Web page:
This film includes a valuable private film recorded by Bantsuma's first son Takahiro, which shows the private life of Bantsuma in his later years. Tamura Takahiro shares that Bantsuma was a family man, and that Katsu Kokichi that Bantsuma played in his posthumous work Abare-jishi best resembled his true nature.

On 7 July 1953, Bantsuma died of cerebral hemorrhage while filming Abare-jishi. A beautiful grave has been build for him in Nisonin, Kyoto where Bantsuma rests in peace.

In addition to this film being a biography of Bantsuma's life, it is also a collection of highlight scenes from his films. However, this film could also be said to present an aspect of how Japanese cinema history developed from the end of Taisho period to the post-war period. By following Bantsuma's footsteps, we learn that it overlaps with the path of growth Japanese cinema has taken. The agony Bantsuma suffered was directly the agony Japan experienced as it put itself in the middle of the hideous war. This film allows viewers to have a glimpse of the history and values of a country by learning about one of its greatest film stars.

Includes excerpts from the following films:

Goketsu Jiraiya (The Gallant Jiraiya)
(1921, Director: Makino Shozo, Starring: Onoe Matsunosuke)

Tsukigata Hanpeita (Hanpeita, Master Swordsman)
(1925, Director: Kinugasa Teinosuke, Starring: Sawada Shojiro)

Kimura Nagatonokami
(1928, Director: Ishiyama Minoru, Starring: Ichikawa Momonosuke)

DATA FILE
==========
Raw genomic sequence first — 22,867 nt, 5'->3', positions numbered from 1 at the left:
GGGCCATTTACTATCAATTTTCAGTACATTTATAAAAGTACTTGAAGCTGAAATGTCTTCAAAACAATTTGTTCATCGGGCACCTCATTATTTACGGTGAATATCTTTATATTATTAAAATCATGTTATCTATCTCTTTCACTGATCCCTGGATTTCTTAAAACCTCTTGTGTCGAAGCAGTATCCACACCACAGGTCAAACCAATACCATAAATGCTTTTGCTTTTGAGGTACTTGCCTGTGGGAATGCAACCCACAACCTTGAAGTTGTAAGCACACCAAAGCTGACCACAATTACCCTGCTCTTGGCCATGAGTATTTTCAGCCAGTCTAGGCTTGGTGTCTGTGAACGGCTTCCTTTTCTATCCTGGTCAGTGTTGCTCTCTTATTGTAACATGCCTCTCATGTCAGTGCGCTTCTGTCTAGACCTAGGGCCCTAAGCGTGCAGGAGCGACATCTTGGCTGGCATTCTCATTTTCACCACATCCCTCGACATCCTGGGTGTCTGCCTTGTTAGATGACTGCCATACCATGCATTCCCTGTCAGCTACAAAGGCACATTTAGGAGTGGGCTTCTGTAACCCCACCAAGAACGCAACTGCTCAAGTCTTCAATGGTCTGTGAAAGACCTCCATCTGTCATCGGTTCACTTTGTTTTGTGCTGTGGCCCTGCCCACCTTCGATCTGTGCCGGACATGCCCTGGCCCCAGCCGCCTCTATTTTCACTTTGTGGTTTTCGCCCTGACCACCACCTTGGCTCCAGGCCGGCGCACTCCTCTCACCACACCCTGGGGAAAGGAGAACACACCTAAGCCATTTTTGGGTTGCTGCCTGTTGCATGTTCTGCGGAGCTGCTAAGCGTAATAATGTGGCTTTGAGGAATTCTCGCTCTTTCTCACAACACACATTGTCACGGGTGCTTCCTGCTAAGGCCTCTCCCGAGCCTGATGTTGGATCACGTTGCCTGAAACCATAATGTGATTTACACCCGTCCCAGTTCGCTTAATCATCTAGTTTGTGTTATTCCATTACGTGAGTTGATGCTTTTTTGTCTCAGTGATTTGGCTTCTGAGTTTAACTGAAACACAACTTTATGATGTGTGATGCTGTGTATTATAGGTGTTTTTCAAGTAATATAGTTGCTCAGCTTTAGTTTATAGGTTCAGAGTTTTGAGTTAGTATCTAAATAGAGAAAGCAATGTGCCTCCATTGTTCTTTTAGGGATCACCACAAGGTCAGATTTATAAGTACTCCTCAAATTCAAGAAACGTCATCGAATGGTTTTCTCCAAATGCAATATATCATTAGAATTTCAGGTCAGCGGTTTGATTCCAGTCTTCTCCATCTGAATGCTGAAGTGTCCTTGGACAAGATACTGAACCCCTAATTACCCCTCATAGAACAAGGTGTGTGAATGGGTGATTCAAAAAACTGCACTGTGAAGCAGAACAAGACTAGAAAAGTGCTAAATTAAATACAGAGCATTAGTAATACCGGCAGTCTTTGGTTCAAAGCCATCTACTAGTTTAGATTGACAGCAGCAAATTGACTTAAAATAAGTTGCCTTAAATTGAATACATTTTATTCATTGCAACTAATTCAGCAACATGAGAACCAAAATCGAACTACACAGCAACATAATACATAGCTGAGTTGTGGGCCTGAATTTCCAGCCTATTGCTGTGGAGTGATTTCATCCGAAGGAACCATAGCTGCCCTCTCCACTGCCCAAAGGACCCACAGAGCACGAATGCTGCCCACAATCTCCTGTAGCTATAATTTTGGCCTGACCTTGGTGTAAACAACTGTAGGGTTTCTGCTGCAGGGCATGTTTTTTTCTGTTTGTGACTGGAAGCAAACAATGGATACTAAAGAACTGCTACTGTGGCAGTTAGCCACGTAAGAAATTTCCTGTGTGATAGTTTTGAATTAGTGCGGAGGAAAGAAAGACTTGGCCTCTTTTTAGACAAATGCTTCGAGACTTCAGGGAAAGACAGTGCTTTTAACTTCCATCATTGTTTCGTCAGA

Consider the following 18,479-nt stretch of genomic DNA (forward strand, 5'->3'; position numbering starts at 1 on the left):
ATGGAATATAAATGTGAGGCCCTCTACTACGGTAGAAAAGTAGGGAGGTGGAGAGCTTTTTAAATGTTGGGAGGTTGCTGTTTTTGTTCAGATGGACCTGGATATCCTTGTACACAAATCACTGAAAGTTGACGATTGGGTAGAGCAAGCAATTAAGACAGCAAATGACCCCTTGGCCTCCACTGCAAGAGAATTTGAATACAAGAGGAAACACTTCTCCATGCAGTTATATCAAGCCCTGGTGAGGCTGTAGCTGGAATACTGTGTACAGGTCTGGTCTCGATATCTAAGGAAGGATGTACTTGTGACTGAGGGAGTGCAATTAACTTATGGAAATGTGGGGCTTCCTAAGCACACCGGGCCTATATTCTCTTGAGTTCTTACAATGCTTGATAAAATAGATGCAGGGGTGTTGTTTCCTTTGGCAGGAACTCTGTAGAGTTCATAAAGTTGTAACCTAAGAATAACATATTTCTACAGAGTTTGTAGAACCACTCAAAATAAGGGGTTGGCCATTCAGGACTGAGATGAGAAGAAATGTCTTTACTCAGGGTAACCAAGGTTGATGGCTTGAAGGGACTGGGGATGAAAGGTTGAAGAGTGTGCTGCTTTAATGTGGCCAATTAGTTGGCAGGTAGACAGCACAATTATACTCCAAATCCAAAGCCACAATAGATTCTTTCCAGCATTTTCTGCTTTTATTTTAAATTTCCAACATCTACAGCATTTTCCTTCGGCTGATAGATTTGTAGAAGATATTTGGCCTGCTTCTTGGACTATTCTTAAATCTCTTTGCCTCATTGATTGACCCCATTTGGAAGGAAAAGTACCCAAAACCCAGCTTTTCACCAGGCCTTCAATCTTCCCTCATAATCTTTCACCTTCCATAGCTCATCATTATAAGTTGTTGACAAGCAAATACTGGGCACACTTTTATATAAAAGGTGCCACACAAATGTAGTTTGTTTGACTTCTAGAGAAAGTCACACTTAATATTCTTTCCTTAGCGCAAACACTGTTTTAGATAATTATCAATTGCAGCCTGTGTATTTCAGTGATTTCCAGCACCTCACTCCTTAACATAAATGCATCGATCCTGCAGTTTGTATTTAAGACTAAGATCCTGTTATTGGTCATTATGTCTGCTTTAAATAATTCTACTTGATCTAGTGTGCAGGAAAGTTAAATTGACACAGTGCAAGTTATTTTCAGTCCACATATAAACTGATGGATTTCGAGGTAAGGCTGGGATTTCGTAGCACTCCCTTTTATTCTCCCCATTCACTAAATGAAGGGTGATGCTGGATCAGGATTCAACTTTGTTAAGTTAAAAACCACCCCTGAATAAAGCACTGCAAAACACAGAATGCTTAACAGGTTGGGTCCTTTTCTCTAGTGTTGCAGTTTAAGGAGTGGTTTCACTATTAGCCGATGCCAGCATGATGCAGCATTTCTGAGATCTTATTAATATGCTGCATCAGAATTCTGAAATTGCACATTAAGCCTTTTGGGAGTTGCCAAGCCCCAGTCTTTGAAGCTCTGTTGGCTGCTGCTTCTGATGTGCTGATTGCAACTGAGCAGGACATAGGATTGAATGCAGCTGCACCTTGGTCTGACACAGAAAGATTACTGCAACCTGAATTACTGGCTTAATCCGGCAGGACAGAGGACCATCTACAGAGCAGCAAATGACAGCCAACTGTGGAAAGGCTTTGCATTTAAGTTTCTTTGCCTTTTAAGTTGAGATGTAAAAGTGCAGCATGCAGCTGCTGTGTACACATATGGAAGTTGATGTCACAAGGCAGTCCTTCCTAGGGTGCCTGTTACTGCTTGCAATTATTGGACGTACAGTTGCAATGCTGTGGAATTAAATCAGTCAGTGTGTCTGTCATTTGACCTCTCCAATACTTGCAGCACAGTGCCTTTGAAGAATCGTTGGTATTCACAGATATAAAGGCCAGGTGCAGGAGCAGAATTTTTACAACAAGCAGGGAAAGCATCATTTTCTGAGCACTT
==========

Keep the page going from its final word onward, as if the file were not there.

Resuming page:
Kageboshi (A Shadowy Character)
(1925, Director: Futagawa Buntaro, Starring: Bando Tsumasaburo)

Kosuzume Toge
(1923, Director: Numata Koroku, Starring: Ichikawa Hataya)

Gyakuryu (Backward Current)
(1924, Director: Buntaro Futagawa, Starring: Tsumasaburo Bando)

Orochi (Serpent)
(1925, Director: Buntaro Futagawa, Starring: Tsumasaburo Bando)

Ranto no Chimata (Street Brawl)
(1926, Director: Yasuda Kempo, Starring: Bando Tsumasaburo)

Sakamoto Ryoma
(1928, Director: Edamasa Yoshiro, Starring: Bando Tsumasaburo)

Shinpan Ooka Seidan (New Story of Ooka the Statesman)
(1928, Director: Ito Daisuke, Starring: Okochi Denjiro)

Kurama Tengu
(1928, Director: Yamaguchi Teppei, Starring: Arashi Kanjuro)

Hatamoto Taikutsu Otoko (The Idle Vassal)
(1930, Director: Furumi Takuji, Starring: Ichikawa Utaemon)

Kyokaku Harusame-gasa
(1933, Director: Fuyushima Taizo, Starring: Hayashi Chojiro)

Kokushi Muso
(1932, Director: Itami Mansaku, Starring: Kataoka Chiezo)

Niino Tsuruchiyo
(1935, Director: Ito Daisuke, Starring: Bando Tsumasaburo)

(1938, Director: Makino Masahiro, Ikeda Tomiyasu, Starring: Bando Tsumasaburo)

Muhomatsu no Issho (The Life of Matsu the Untamed)
(1943, Director: Inagaki Hiroshi, Starring: Bando Tsumasaburo)

(1948, Director: Ito Daisuke, Starring: Bando Tsumasaburo)

(1953, Director: Osone Tatsuo, Starring: Bando Tsumasaburo)

Jigoku no Mushi (Hell Worms)
(1979, Director: Yamada Tatsuo, Starring: Tamura Takahiro)

Officially invited to be screened at the Berlin International Film Festival, the Sao Paulo International Film Festival, the London International Film Festival, and the Mumbai International Film Festival for Documentary, Short and Animation Films.